Thursday 31 May 2018

Chasing the climate: Broad-bodied chaser and the dragonflies of East Yorkshire

There are 45 dragonfly and damselfly species in the UK, of which 23 breed in East Yorkshire. I was amazed to find that 15 of these have established themselves in the county only after WWII. The recent colonists include now common and widespread species like the Common Darter, the Blue-tailed Damselfly and the Emperor Dragonfly.
Cumulative number of East Yorkshire dragonfly and damselfly species and the first record of each colonist species (data compiled from Paul Ashton's Dragonflies of South East Yorkshire, 2013).

 Recent studies taking advantage of the wealth of records held by the British Dragonfly Society indicate that warming climate largely explains northward range shifts, range expansions and earlier emergence observed in most British dragonflies and damselflies. In contrast, the few northerly species have also shifted their range north, and their ranges remained stable or slightly contracted in size. Some extreme examples of range expansions are the Common Darter, with a northern distribution range that moved north 346 km in 40 years, the Keeled Skimmer shifted 190 km.

  One of the recent East Yorkshire colonists is the Broad-bodied Chaser, with a first record in 1995. It is now quite widespread but still establishing and expanding its range.
Today I visited a pond in a site in the outskirts of the city, which has maintained water until now this year probably due to the higher than usual rainfall this winter and spring. I took advantage of a short sunny spell this afternoon in an altogether warm muggy day to try and see the Broad-bodied Chaser I had seen there before in mid May. This is a large, striking dragonfly, which readily colonises new ponds, including garden ponds. They have a flattened abdomen and dark spots on the base of the wings. Males have a powdery blue abdomen and yellow spots on the sides (top shot), the females a yellow/brown abdomen (below). Males maintain territories in ponds, where females may only approach the pond to mate and oviposit. As an adaptation to the shallow, small ponds where they develop, their larvae are able to move over damp, but otherwise dry terrain if the pools where they are developing are dry.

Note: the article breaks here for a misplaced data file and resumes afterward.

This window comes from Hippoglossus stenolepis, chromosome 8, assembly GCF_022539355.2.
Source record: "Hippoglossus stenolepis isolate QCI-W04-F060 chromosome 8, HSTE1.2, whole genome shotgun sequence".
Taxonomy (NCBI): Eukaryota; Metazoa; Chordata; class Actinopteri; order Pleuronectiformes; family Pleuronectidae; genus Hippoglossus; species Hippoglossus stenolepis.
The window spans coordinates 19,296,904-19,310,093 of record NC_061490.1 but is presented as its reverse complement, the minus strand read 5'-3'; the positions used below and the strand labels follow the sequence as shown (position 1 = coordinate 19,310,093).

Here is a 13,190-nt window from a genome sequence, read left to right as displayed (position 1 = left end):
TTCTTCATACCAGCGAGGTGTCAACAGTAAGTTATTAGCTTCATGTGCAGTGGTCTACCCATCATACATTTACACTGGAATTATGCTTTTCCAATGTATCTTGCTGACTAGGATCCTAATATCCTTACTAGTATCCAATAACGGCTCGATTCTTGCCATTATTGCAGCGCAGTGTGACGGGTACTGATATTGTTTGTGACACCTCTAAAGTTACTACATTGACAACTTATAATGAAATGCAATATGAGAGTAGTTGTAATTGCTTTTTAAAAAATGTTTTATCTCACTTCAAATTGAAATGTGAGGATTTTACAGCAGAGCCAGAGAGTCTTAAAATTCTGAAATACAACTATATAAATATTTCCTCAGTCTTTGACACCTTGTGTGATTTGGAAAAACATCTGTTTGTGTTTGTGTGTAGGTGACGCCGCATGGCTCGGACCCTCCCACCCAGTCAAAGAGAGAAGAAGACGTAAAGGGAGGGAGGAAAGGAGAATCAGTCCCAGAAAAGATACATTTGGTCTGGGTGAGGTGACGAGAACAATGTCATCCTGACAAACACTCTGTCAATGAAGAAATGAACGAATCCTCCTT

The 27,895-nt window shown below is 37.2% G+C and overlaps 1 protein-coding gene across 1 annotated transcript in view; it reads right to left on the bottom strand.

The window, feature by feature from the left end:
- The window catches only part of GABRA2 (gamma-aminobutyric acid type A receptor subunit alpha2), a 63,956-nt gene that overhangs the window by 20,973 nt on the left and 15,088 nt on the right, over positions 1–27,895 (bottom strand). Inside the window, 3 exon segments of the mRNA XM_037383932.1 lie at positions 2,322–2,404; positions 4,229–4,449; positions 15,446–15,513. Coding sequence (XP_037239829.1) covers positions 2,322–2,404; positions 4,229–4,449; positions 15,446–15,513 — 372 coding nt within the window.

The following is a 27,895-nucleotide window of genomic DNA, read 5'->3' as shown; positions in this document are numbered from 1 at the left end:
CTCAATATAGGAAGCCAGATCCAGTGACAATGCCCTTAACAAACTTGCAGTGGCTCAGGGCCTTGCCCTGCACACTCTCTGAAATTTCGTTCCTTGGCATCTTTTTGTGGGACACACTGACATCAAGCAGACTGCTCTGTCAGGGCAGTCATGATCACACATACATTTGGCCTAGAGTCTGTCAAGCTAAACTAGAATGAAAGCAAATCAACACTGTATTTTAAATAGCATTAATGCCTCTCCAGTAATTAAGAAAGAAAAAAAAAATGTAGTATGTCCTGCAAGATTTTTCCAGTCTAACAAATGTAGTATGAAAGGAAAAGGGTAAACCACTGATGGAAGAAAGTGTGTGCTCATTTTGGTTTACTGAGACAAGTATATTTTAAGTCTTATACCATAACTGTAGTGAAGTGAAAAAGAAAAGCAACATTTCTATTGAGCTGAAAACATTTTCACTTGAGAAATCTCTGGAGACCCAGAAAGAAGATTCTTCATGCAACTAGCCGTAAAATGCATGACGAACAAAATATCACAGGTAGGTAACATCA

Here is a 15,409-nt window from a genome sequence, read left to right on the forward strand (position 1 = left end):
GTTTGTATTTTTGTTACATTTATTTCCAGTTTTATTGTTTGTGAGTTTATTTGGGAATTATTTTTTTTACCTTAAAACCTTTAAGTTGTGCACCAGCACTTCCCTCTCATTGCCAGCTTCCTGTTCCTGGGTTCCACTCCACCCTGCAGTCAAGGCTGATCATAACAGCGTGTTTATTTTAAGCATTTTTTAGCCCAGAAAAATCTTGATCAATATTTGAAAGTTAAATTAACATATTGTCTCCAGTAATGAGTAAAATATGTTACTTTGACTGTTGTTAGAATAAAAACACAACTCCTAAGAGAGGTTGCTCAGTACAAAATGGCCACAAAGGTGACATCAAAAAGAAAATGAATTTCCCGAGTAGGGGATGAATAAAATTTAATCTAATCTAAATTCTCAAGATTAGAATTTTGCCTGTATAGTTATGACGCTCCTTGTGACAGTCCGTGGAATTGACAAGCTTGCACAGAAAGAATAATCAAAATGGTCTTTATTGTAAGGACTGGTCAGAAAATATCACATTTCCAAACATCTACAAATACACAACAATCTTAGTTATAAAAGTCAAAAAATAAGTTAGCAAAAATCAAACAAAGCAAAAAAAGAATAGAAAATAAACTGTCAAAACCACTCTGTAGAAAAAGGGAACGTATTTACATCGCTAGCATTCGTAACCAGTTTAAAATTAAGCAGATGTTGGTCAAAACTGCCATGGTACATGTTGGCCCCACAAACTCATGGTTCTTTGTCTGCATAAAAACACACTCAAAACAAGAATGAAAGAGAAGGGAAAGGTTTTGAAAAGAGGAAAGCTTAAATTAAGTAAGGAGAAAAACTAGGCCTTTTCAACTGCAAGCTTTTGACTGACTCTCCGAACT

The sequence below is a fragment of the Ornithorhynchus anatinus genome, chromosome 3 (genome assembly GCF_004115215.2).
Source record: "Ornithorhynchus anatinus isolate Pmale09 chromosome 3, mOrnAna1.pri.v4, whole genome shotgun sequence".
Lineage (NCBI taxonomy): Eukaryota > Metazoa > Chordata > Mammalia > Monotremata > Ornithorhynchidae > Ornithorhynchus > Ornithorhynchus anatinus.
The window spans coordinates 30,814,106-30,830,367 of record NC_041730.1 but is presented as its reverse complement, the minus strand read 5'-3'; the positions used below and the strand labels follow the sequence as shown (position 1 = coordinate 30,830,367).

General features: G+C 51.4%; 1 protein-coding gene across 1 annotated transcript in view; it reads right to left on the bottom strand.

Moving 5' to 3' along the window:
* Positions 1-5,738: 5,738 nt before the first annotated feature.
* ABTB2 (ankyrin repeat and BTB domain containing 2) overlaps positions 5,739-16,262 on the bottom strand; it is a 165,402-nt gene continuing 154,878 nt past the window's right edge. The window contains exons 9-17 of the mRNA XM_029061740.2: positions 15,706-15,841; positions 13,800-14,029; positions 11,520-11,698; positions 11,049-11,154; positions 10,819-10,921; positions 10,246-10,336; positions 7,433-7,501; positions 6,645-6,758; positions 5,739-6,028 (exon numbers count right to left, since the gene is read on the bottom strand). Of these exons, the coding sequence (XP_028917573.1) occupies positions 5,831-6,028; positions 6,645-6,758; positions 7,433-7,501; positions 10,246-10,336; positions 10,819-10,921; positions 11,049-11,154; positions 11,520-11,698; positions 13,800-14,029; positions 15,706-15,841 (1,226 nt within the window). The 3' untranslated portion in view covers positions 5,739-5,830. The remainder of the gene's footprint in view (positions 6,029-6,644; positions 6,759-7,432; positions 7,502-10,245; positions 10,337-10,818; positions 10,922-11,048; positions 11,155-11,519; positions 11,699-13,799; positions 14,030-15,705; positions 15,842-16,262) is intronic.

A female Broad-bodied Chaser (22nd May 2017, Leven Canal)

  Not long after I arrived, a male passed flying by hunting and patrolling over the pond, about half a meter above the water. I briefly saw a female too, which didn't settle. This species flies in a zigzagging way which makes it hard to follow, but it is a large animal, and has a habit of perching in favourite spots regularly, which more than compensates for it. The male settled on the most inaccessible part of the pond a few times, but finally it alighted on a large clump of Yellow Flag irises near me, where I could watch and photograph it easily.

More information
Ashton, P. (2013) Dragonflies of South-east Yorkshire. 105 pp.

Hassall, C., Thompson, D. J., French, G. C. & Harvey, I. F. Historical changes in the phenology of British Odonata are related to climate. Glob. Chang. Biol. 13, 933–941 (2007).

Hickling, R., Roy, D. B., Hill, J. K. & Thomas, C. D. A northward shift of range margins in British Odonata. Glob. Chang. Biol. 11, 502–506 (2005).

Piersanti, S., Rebora, M., Salerno, G. & Gaino, E. Behaviour of the larval dragonfly Libellula depressa (Odonata Libellulidae) in drying pools. Ethol. Ecol. Evol. 19, 127–136 (2007).

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